Avit Bhowmik | Environmental Scientist · Climate Solutionist

Who will solve the Climate Crisis?

The Climate Students network at Karlstad University organized a panel discussion on 27 May 2022 between researchers and politicians on the topic “Who will solve the climate crisis”? I was one of the panelists and enjoyed a vibrant discussion involving the following:

  • We have named today’s panel discussion “Who solves the climate crisis?”, It would have been great if we could call one of our panelists to that task when we are done here today, but I think we will be content to ask you that question instead. Who is really responsible for solving the climate crisis?

  • When we say “listen to the research” or, as in the case of the Climate Students, “live as you learn”, which in practice means the same thing, that the universities should listen to their own research, we mean that the alarms about global warming should be taken seriously and acted upon. But how does politics work when new research is published, for example when the IPCC releases a new report with alarming figures regarding the climate crisis? How do you feel that climate research is received in politics and how well is it acted on?

  • How can we work forward to reduce the gap between research and politics?

  • We have talked about the latest IPCC report and the need to act quickly on the climate crisis. This is very general and difficult to grasp. That this need exists is undoubted, but it is not as obvious what we should prioritize for changes in order to succeed. Can you choose an area in climate research that is extra important for politicians to act on, and from which direction is it appropriate to start from to speed up climate work?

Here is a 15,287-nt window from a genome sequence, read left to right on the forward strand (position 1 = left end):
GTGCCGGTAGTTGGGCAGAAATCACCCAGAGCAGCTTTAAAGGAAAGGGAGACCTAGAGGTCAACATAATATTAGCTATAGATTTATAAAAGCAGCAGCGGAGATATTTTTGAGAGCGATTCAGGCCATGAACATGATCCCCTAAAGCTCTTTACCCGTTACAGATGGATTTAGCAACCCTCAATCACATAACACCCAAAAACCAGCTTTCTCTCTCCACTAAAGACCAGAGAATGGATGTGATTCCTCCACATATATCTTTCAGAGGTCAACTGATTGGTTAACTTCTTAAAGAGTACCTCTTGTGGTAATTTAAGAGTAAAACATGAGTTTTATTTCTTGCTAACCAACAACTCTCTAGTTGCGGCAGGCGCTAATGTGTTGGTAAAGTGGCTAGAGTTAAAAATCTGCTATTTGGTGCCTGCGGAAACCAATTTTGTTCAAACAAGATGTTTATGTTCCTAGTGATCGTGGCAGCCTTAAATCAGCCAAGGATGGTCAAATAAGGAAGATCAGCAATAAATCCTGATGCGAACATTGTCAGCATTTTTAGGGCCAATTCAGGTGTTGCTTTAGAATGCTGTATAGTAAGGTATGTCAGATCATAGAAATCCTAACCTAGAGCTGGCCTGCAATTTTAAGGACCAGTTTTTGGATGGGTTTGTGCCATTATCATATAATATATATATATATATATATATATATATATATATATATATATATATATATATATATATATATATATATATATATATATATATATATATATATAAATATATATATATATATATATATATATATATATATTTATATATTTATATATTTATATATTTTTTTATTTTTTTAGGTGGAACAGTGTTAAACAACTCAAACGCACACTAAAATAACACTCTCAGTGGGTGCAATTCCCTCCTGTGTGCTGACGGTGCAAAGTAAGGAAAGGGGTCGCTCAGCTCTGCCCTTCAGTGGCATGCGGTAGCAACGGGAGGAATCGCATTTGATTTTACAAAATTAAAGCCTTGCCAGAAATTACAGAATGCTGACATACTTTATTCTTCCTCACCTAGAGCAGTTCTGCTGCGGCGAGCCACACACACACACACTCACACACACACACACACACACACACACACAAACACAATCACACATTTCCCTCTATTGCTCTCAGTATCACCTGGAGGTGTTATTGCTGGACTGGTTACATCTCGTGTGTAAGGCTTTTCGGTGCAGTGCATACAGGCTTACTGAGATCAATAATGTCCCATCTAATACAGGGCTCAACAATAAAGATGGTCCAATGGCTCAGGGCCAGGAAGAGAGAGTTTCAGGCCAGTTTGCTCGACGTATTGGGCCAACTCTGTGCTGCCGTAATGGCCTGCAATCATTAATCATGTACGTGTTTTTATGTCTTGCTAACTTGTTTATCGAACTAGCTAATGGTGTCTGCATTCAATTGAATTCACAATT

• In Sweden, we often talk about adjustment from an individualistic angle, where the focus is on what we as individuals can change. Regardless of who is considered responsible, the people will need to be a part of, and affected by, the transition. It is effective to use a hero narrative to create acceptance or behavior change rather than focusing on victim roles. This should be able to be implemented in politics, perhaps together with more active climate leadership. What do you politicians see as opportunities in using the hero narrative and taking on the role of climate leader, i.e. as someone we can be confident with will pave a path that keeps us below 2 degrees warming? How do you think that heroic narratives and climate leadership can be used in politics?

  • If we continue a little on the track with the individual’s role in the transition. Regardless of whether you have a positive attitude to make changes in your own life to reduce emissions or not, there needs to be opportunity and incentive to step in the right direction. As our society looks today, it can often feel quite difficult to make climate-smart choices, whether it is for consumption or transport or something else. How can you with your policy make it easier for us to make good and sustainable decisions in our everyday lives, so that together we can be helped to change?

  • How far do you think Sweden has come in the transition in 10 years and how do you think our lives differ from today?